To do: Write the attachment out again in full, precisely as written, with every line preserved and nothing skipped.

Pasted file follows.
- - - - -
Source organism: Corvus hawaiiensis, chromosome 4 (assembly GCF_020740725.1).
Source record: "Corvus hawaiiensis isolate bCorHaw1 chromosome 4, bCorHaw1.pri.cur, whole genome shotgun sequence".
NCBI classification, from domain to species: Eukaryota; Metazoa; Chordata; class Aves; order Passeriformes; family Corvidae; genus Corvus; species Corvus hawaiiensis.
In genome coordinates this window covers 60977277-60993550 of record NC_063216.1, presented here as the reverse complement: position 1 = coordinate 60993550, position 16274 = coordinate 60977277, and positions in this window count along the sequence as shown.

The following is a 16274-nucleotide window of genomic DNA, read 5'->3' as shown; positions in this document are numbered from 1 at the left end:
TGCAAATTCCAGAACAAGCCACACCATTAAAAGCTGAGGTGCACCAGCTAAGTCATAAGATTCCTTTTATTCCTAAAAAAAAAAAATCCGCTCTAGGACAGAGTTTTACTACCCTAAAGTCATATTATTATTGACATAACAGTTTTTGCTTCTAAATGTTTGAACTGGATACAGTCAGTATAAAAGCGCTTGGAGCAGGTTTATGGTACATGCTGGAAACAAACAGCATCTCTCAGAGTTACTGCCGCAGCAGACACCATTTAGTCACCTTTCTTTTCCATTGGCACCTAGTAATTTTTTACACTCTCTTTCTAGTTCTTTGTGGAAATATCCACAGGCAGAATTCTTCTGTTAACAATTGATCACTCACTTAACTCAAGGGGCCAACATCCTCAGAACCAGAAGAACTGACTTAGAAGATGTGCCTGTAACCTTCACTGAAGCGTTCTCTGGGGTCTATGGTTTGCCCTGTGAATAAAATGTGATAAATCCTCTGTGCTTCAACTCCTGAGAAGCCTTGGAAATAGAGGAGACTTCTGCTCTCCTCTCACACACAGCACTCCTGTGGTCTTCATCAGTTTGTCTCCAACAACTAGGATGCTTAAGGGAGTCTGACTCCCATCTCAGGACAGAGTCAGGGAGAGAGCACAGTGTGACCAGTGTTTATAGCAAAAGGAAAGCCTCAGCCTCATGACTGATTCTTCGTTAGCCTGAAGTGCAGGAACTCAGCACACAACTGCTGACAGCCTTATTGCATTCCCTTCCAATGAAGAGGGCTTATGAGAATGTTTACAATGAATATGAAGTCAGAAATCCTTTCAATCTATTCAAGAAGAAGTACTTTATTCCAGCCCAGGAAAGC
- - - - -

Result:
Source organism: Corvus hawaiiensis, chromosome 4 (assembly GCF_020740725.1).
Source record: "Corvus hawaiiensis isolate bCorHaw1 chromosome 4, bCorHaw1.pri.cur, whole genome shotgun sequence".
NCBI classification, from domain to species: Eukaryota; Metazoa; Chordata; class Aves; order Passeriformes; family Corvidae; genus Corvus; species Corvus hawaiiensis.
In genome coordinates this window covers 60977277-60993550 of record NC_063216.1, presented here as the reverse complement: position 1 = coordinate 60993550, position 16274 = coordinate 60977277, and positions in this window count along the sequence as shown.

The following is a 16274-nucleotide window of genomic DNA, read 5'->3' as shown; positions in this document are numbered from 1 at the left end:
TGCAAATTCCAGAACAAGCCACACCATTAAAAGCTGAGGTGCACCAGCTAAGTCATAAGATTCCTTTTATTCCTAAAAAAAAAAAATCCGCTCTAGGACAGAGTTTTACTACCCTAAAGTCATATTATTATTGACATAACAGTTTTTGCTTCTAAATGTTTGAACTGGATACAGTCAGTATAAAAGCGCTTGGAGCAGGTTTATGGTACATGCTGGAAACAAACAGCATCTCTCAGAGTTACTGCCGCAGCAGACACCATTTAGTCACCTTTCTTTTCCATTGGCACCTAGTAATTTTTTACACTCTCTTTCTAGTTCTTTGTGGAAATATCCACAGGCAGAATTCTTCTGTTAACAATTGATCACTCACTTAACTCAAGGGGCCAACATCCTCAGAACCAGAAGAACTGACTTAGAAGATGTGCCTGTAACCTTCACTGAAGCGTTCTCTGGGGTCTATGGTTTGCCCTGTGAATAAAATGTGATAAATCCTCTGTGCTTCAACTCCTGAGAAGCCTTGGAAATAGAGGAGACTTCTGCTCTCCTCTCACACACAGCACTCCTGTGGTCTTCATCAGTTTGTCTCCAACAACTAGGATGCTTAAGGGAGTCTGACTCCCATCTCAGGACAGAGTCAGGGAGAGAGCACAGTGTGACCAGTGTTTATAGCAAAAGGAAAGCCTCAGCCTCATGACTGATTCTTCGTTAGCCTGAAGTGCAGGAACTCAGCACACAACTGCTGACAGCCTTATTGCATTCCCTTCCAATGAAGAGGGCTTATGAGAATGTTTACAATGAATATGAAGTCAGAAATCCTTTCAATCTATTCAAGAAGAAGTACTTTATTCCAGCCCAGGAAAGC